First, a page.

08:45, May 27 66 0 theguardian.com

2018-05-27 08:45:11
Ethiopia pardons abducted Briton on death row

A Briton who has spent four years on death row in Ethiopia after being abducted at an airport in Yemen has been pardoned.

Andargachew Tsege, an opponent of the regime in Addis Ababa, first came to the UK in 1979. He holds British citizenship and was sentenced to death in his absence nine years ago. His family in London hope he will be able to return to them soon.

Tsege was abducted during a stopover in Yemen while travelling from Dubai to Eritrea, and forcibly flown to the Ethiopian capital.

He had previously been secretary general of Ginbot 7, an opposition party that called for democracy, free elections and civil rights in Ethiopia.

Last year the heads of both branches of the legal profession in England and Wales had urged the foreign secretary, Boris Johnson, to intervene more forcefully in the case.

Johnson had said he would “not interfere in the legal systems of other countries” and that calling for Tsege release would not “be helpful at this stage”.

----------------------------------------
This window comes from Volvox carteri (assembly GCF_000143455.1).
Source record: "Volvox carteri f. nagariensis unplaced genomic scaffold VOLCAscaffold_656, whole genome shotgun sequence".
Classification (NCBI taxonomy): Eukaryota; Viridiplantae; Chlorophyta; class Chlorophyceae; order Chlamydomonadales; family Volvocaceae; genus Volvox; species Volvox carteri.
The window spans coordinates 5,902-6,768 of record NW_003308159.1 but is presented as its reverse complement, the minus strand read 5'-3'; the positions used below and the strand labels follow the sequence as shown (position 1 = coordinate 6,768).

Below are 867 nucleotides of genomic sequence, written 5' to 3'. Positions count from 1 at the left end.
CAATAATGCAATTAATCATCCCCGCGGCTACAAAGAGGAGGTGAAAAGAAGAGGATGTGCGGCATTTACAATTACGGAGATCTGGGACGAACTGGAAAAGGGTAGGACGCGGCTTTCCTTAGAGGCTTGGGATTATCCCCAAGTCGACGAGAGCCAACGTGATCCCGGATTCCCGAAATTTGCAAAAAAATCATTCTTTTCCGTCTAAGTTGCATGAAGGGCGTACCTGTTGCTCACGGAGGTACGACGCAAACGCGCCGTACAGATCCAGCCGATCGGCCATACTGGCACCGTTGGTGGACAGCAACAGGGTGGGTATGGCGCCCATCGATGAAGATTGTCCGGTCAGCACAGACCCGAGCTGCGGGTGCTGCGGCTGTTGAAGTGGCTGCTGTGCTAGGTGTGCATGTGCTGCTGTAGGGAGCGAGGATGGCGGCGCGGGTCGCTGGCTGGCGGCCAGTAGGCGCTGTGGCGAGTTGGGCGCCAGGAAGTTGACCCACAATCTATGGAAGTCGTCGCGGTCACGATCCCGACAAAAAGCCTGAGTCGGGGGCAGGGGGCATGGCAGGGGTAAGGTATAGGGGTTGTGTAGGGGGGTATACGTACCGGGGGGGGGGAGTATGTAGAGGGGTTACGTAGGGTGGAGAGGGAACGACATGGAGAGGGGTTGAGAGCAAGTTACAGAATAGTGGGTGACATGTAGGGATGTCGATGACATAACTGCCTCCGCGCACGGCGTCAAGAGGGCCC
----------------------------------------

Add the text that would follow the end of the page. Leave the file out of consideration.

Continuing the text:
The human rights organisation Reprieve, which has campaigned to expose rendition cases, said Tsege’s abduction was politically motivated. It welcomed the decision to pardon him.

Maya Foa, the charity’s director, said: “After four unbelievably hard years for on death row this is wonderful news for Andy, his partner and their children. The new Ethiopian government should be recognised for what they have done today. The most important thing now is that Andy is released from prison and able to reunite with his family as soon as possible.”

Tsege’s partner, Yemi Hailemariam, who lives in London with their three children, said: “I am so thankful that the pain and anguish my children have had to go through could now soon be coming to an end. Helawit, Yilak and Menabe have spent too long without their father and we are all hoping Andy will be free to come home to us soon.”

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